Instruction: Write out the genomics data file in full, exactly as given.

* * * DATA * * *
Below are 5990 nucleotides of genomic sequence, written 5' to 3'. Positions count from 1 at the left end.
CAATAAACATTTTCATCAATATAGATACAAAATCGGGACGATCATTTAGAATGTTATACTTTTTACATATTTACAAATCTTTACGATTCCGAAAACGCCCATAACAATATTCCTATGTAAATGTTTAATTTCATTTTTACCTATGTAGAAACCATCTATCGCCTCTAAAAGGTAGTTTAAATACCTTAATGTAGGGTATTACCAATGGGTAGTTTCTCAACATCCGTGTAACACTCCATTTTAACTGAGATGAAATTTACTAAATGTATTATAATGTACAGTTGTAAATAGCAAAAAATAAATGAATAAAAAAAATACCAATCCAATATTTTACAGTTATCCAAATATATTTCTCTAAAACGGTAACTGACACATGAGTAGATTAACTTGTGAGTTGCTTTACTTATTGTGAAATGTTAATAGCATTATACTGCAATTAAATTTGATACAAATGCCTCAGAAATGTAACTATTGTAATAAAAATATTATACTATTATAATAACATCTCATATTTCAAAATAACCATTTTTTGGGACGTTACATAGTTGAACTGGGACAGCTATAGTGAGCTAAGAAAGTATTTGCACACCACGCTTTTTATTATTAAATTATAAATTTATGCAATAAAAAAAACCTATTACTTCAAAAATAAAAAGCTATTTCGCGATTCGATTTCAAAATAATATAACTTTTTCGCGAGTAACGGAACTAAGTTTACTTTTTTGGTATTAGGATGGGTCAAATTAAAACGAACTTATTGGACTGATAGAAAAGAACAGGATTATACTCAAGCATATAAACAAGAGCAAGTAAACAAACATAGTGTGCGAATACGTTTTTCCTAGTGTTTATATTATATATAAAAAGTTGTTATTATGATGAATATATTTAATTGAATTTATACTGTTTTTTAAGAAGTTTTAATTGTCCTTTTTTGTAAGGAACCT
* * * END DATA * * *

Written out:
Below are 5990 nucleotides of genomic sequence, written 5' to 3'. Positions count from 1 at the left end.
CAATAAACATTTTCATCAATATAGATACAAAATCGGGACGATCATTTAGAATGTTATACTTTTTACATATTTACAAATCTTTACGATTCCGAAAACGCCCATAACAATATTCCTATGTAAATGTTTAATTTCATTTTTACCTATGTAGAAACCATCTATCGCCTCTAAAAGGTAGTTTAAATACCTTAATGTAGGGTATTACCAATGGGTAGTTTCTCAACATCCGTGTAACACTCCATTTTAACTGAGATGAAATTTACTAAATGTATTATAATGTACAGTTGTAAATAGCAAAAAATAAATGAATAAAAAAAATACCAATCCAATATTTTACAGTTATCCAAATATATTTCTCTAAAACGGTAACTGACACATGAGTAGATTAACTTGTGAGTTGCTTTACTTATTGTGAAATGTTAATAGCATTATACTGCAATTAAATTTGATACAAATGCCTCAGAAATGTAACTATTGTAATAAAAATATTATACTATTATAATAACATCTCATATTTCAAAATAACCATTTTTTGGGACGTTACATAGTTGAACTGGGACAGCTATAGTGAGCTAAGAAAGTATTTGCACACCACGCTTTTTATTATTAAATTATAAATTTATGCAATAAAAAAAACCTATTACTTCAAAAATAAAAAGCTATTTCGCGATTCGATTTCAAAATAATATAACTTTTTCGCGAGTAACGGAACTAAGTTTACTTTTTTGGTATTAGGATGGGTCAAATTAAAACGAACTTATTGGACTGATAGAAAAGAACAGGATTATACTCAAGCATATAAACAAGAGCAAGTAAACAAACATAGTGTGCGAATACGTTTTTCCTAGTGTTTATATTATATATAAAAAGTTGTTATTATGATGAATATATTTAATTGAATTTATACTGTTTTTTAAGAAGTTTTAATTGTCCTTTTTTGTAAGGAACCT